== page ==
Risner was shot down twice over North Vietnam. He was captured the second time in September of 1965 and taken to the Hanoi Hilton. As a senior ranking officer Risner was marked for additional torture and solitary confinement while in prison. Eventually he would spend a number of years in solitary confinement.

Risner was also featured on a Time Magazine Cover in April of 1965 as an American pilot serving in Vietnam. Risner’s picture on the cover of Time undoubtedly contributed to his abuse and the resolve of the North Vietnamese to break his spirit and beliefs. The North Vietnamese felt he was a celebrity figure in America, and breaking him would lessen the resolve of others who looked to him for leadership. Senator John McCain, the most well known prisoner at the Hanoi Hilton, credited Robinson Risner as one of the leaders who helped sustain him and that Risner would always be a hero to him.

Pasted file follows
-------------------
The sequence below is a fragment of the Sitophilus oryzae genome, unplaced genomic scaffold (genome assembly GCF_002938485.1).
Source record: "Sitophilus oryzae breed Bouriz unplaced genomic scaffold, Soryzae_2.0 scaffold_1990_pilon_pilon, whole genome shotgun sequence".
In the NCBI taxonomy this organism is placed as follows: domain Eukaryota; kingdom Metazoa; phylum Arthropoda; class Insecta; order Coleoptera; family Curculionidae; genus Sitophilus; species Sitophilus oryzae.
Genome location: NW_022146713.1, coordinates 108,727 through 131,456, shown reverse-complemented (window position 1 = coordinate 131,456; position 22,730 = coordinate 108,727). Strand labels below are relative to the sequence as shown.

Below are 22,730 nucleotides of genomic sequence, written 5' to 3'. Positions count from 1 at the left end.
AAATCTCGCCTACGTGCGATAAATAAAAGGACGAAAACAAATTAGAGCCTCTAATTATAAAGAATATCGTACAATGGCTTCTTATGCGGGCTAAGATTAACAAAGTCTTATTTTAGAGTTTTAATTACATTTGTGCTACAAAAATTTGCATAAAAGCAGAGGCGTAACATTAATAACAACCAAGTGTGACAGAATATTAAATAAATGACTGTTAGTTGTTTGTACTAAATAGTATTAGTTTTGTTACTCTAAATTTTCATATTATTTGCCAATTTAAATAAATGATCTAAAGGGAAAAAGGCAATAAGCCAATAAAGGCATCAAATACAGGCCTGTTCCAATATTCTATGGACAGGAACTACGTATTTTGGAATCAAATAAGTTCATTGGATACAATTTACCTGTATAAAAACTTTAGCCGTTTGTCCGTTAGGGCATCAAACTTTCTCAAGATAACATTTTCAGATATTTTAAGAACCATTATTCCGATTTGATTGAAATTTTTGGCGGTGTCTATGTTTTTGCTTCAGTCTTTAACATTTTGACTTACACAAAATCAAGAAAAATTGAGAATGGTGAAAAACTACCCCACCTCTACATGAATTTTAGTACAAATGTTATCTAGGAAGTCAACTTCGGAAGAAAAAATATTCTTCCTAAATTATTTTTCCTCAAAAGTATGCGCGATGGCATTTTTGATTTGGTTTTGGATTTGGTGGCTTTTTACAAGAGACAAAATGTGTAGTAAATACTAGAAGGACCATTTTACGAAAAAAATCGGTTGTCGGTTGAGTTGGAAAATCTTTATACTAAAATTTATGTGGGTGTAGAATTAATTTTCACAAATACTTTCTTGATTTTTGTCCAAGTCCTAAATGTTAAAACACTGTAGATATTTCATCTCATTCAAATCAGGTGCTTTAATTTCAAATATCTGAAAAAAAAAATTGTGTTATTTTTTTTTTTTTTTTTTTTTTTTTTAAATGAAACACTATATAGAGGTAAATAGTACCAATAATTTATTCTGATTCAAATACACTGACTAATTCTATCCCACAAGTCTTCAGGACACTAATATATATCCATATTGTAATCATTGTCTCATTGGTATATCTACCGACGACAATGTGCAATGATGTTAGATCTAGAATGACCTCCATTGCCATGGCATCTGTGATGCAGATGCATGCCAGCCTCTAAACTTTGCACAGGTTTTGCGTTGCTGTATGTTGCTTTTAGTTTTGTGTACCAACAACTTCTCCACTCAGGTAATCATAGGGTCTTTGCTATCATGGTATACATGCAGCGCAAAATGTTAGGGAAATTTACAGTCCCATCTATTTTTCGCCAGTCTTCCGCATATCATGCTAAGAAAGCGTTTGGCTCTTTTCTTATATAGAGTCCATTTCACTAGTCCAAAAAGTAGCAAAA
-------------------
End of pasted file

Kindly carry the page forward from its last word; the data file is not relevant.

Risner and other senior officers orchestrated a campaign of resistance to limit and sabotage the use of military prisoners for propaganda purposes and to maintain a military posture and morale all despite continued torture. Risner showed his resolve after spending 32 days in stocks attached to his bed, and forced to lie in his own waste. When he was brought to his first torture session his arms were bound and his shoulders were pulled out of his sockets. Then his feet were hoisted up behind him, and his ribs were separated. Risner tried to slam his head against the cement in order to knock himself out because the pain was so unbearable. Risner describes the pain as incredibly horrific and the screams were so deep and vicious he did not think they were his own.